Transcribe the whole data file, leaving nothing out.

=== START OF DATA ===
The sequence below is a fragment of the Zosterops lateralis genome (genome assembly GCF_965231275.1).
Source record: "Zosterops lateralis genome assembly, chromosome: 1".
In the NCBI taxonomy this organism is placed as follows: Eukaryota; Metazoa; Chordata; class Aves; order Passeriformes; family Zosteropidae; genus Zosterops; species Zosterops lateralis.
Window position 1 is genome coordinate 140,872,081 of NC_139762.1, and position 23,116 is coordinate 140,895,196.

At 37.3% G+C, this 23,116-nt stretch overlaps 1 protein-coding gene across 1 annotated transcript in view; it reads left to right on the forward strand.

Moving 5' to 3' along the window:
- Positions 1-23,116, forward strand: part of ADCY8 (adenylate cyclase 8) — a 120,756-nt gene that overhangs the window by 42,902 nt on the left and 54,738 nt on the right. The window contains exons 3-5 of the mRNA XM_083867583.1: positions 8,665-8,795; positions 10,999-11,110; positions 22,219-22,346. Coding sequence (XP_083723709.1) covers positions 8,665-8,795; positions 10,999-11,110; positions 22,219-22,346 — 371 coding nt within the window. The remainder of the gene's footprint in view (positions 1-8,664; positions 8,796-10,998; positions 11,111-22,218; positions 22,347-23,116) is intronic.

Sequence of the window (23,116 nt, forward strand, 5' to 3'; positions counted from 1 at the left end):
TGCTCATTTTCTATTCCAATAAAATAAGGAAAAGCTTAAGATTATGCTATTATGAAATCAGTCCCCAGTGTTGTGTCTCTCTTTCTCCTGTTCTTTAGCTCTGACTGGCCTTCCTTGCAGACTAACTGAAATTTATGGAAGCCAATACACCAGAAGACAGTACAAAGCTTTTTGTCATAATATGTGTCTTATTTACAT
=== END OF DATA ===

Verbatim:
The sequence below is a fragment of the Zosterops lateralis genome (genome assembly GCF_965231275.1).
Source record: "Zosterops lateralis genome assembly, chromosome: 1".
In the NCBI taxonomy this organism is placed as follows: Eukaryota; Metazoa; Chordata; class Aves; order Passeriformes; family Zosteropidae; genus Zosterops; species Zosterops lateralis.
Window position 1 is genome coordinate 140,872,081 of NC_139762.1, and position 23,116 is coordinate 140,895,196.

At 37.3% G+C, this 23,116-nt stretch overlaps 1 protein-coding gene across 1 annotated transcript in view; it reads left to right on the forward strand.

Moving 5' to 3' along the window:
- Positions 1-23,116, forward strand: part of ADCY8 (adenylate cyclase 8) — a 120,756-nt gene that overhangs the window by 42,902 nt on the left and 54,738 nt on the right. The window contains exons 3-5 of the mRNA XM_083867583.1: positions 8,665-8,795; positions 10,999-11,110; positions 22,219-22,346. Coding sequence (XP_083723709.1) covers positions 8,665-8,795; positions 10,999-11,110; positions 22,219-22,346 — 371 coding nt within the window. The remainder of the gene's footprint in view (positions 1-8,664; positions 8,796-10,998; positions 11,111-22,218; positions 22,347-23,116) is intronic.

Sequence of the window (23,116 nt, forward strand, 5' to 3'; positions counted from 1 at the left end):
TGCTCATTTTCTATTCCAATAAAATAAGGAAAAGCTTAAGATTATGCTATTATGAAATCAGTCCCCAGTGTTGTGTCTCTCTTTCTCCTGTTCTTTAGCTCTGACTGGCCTTCCTTGCAGACTAACTGAAATTTATGGAAGCCAATACACCAGAAGACAGTACAAAGCTTTTTGTCATAATATGTGTCTTATTTACAT